As I entered college, I experienced yet another of Jesus’ transfigurations. I became aware that Jesus’ love extended to the whole person and that salvation was for the world. I discovered that sin was not merely a personal matter, but a systemic one manifested in the persistence of poverty, injustice, racism and sexism. I came to understand that following Jesus is not consistent with neutrality on these matters. I learned that discipleship must necessarily have a public dimension. I was introduced to our church’s efforts to combat hunger, poverty and racial injustice. I was also confronted for the first time with gay and lesbian believers who opened my eyes to what my church was doing to these children of God through its moral teachings and practices of rejection and exclusion. Seeing Jesus in them transfigured him for me once more. I was thereby compelled to re-think much of what I had been taught.
I am not through seeing Jesus transfigured. These days I struggle with what it means for a son of white privilege to hear the call of Jesus to discipleship and respond. In trying to find my place in Jesus’ mission to bring good news in a world of racism, patriarchy and economic inequality, I often find myself just as blind, clueless and tone deaf as Jesus’ disciples were as they consistently failed to listen to, understand and obey him. Just when I think I have Jesus figured out, I discover that I don’t. He is always showing himself to be deeper, more complex, more compassionate and more generous than I have the capacity to imagine.
It is fitting, I think, that our Lenten pilgrimage is prefaced by the story of Jesus’ transfiguration. This Sunday, we will hear the voice of God declare of Jesus, “This is my beloved Son, listen to him.” In the following weeks, we will strive to do just that. On the Mount of Transfiguration, we learn who Jesus is. But it is only in following him down into the plane that we will discover what that really means and what it means for us to be united with him. As we make this journey once again through the forty days of Lent, the phrase from Luther’s Small Catechism, “What does this mean?” should be ringing in our ears. It is important that we enter into this season each year with the expectation that Jesus will again be transfigured before us, that we will see him once more in a different light and that we will greet the Easter sunrise with a deeper, fuller and more mature faith in him and a clearer understanding of the new life into which he calls us.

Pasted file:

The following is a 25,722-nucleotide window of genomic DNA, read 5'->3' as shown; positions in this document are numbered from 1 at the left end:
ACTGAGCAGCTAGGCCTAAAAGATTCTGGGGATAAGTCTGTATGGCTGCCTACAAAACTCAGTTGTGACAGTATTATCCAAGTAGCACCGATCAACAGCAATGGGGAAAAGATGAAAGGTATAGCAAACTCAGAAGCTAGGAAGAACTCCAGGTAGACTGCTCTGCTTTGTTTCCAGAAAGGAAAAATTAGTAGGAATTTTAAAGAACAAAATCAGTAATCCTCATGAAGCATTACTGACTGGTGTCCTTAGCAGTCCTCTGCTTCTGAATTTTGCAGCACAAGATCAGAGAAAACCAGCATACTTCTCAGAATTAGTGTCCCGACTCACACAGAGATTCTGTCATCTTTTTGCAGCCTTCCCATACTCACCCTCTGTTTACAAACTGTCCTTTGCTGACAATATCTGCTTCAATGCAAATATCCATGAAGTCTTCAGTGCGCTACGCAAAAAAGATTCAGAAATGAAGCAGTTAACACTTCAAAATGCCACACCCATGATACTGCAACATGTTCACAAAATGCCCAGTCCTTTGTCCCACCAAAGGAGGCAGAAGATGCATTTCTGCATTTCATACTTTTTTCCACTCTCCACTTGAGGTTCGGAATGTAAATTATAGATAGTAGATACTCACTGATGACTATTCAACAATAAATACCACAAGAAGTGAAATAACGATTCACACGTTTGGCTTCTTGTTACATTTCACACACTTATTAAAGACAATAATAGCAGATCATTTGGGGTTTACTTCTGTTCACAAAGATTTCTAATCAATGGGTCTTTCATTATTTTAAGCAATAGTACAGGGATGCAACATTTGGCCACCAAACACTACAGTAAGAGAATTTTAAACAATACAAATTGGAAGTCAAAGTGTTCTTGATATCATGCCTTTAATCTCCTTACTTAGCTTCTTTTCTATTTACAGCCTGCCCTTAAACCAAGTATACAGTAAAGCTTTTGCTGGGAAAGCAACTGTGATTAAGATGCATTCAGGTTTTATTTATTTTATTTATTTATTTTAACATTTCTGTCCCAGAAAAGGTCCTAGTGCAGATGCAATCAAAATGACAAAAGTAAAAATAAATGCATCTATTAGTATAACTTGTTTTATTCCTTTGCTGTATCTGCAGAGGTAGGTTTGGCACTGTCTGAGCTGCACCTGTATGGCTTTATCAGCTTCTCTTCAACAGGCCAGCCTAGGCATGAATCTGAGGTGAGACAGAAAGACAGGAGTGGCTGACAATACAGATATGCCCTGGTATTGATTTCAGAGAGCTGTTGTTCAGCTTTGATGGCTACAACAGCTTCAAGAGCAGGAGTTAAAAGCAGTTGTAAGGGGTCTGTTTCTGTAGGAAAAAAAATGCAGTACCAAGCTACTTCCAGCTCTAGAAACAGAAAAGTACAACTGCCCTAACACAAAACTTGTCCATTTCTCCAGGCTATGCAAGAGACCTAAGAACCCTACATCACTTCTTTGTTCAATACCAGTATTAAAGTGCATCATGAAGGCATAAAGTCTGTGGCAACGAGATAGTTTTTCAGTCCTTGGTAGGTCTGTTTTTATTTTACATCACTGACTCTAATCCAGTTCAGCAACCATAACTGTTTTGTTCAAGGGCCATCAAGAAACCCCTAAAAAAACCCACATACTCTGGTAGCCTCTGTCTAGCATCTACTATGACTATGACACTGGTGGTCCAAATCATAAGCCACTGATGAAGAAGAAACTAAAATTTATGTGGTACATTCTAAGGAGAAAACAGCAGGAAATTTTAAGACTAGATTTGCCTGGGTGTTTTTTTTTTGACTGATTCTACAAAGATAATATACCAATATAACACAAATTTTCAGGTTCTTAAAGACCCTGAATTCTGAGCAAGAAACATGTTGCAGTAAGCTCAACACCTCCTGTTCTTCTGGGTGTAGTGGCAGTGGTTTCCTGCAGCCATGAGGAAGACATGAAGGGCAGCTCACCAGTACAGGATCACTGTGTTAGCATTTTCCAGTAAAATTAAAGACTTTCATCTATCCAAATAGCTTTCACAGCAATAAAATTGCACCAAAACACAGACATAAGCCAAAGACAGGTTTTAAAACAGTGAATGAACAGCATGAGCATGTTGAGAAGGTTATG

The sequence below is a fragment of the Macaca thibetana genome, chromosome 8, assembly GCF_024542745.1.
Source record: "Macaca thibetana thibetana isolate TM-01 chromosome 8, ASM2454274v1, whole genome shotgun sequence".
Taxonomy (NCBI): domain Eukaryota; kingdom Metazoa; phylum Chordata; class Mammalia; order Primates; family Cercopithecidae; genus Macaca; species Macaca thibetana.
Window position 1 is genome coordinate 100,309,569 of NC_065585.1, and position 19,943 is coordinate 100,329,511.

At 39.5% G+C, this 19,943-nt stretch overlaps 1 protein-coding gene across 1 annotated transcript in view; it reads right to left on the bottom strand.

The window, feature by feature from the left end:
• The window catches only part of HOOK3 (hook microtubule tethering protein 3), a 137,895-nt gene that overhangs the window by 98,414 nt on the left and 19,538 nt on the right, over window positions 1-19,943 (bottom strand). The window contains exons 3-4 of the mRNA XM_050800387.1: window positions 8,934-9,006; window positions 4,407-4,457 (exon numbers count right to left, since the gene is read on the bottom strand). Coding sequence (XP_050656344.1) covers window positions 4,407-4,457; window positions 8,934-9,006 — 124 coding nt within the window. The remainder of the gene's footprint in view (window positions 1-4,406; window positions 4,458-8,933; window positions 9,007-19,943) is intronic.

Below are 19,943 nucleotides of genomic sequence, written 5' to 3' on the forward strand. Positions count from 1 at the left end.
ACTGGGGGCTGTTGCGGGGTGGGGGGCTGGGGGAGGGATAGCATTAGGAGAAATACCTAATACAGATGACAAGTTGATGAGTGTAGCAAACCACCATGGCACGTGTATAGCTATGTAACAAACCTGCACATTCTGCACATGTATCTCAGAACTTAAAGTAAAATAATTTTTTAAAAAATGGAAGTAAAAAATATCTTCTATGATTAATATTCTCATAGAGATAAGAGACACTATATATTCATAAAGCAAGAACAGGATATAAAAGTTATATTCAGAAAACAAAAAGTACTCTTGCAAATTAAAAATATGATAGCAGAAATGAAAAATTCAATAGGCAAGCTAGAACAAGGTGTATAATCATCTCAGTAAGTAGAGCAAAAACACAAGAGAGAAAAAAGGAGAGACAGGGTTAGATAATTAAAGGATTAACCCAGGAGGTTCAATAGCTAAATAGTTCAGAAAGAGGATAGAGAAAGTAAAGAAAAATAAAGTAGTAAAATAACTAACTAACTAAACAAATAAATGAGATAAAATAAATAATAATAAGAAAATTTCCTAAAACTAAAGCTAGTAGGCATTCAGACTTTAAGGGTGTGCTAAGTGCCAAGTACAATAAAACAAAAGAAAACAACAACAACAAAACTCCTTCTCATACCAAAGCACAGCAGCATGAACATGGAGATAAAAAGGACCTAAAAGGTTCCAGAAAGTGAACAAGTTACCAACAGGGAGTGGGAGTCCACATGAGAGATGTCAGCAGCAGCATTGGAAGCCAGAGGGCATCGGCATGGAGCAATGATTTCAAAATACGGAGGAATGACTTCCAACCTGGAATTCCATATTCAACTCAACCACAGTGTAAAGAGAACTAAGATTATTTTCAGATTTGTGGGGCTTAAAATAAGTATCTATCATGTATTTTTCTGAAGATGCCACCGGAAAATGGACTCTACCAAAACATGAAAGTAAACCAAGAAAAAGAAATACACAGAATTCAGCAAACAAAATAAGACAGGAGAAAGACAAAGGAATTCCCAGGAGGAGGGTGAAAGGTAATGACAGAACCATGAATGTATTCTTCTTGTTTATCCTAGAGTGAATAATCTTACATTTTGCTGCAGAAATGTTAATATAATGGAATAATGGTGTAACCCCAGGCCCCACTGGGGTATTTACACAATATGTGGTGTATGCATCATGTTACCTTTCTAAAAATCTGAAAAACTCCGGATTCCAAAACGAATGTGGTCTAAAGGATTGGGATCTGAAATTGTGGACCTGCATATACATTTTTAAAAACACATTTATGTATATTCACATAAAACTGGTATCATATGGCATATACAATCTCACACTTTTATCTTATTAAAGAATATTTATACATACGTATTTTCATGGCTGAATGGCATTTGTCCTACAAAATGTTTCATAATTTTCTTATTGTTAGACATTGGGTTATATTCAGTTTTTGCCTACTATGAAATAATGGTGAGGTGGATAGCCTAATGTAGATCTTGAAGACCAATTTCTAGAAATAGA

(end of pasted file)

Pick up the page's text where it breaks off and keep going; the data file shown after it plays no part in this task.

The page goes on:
Jesus, it seems, will always be a mystery however much we may love him, however zealously we try to follow him, however near to us he is. Like the daughter in James Lenfestey’s poem, he will always remain “a mystery in a story.”
A daughter is not a passing cloud, but permanent,
holding earth and sky together with her shadow.
She sleeps upstairs like mystery in a story,
blowing leaves down the stairs, then cold air, then warm.
We who at sixty should know everything, know nothing.
We become dull and disoriented by uncertain weather.
We kneel, palms together, before this blossoming altar.
Source: A Cartload of Scrolls, (pub. by Holy Cow! Press, c. by James P. Lenfestey 2007). James P. Lenfestey is an American author and poet, a former college English instructor and editorial writer for the Star Tribune. He has produced multiple collections of essays and poems and has edited a number of anthologies. He is chair of the Literary Witnesses poetry series, teaches at the Mackinac Island Poetry Festival and lives in Minneapolis with his wife. You can find out more about James L. Lenfestey at the Poetry Foundation website.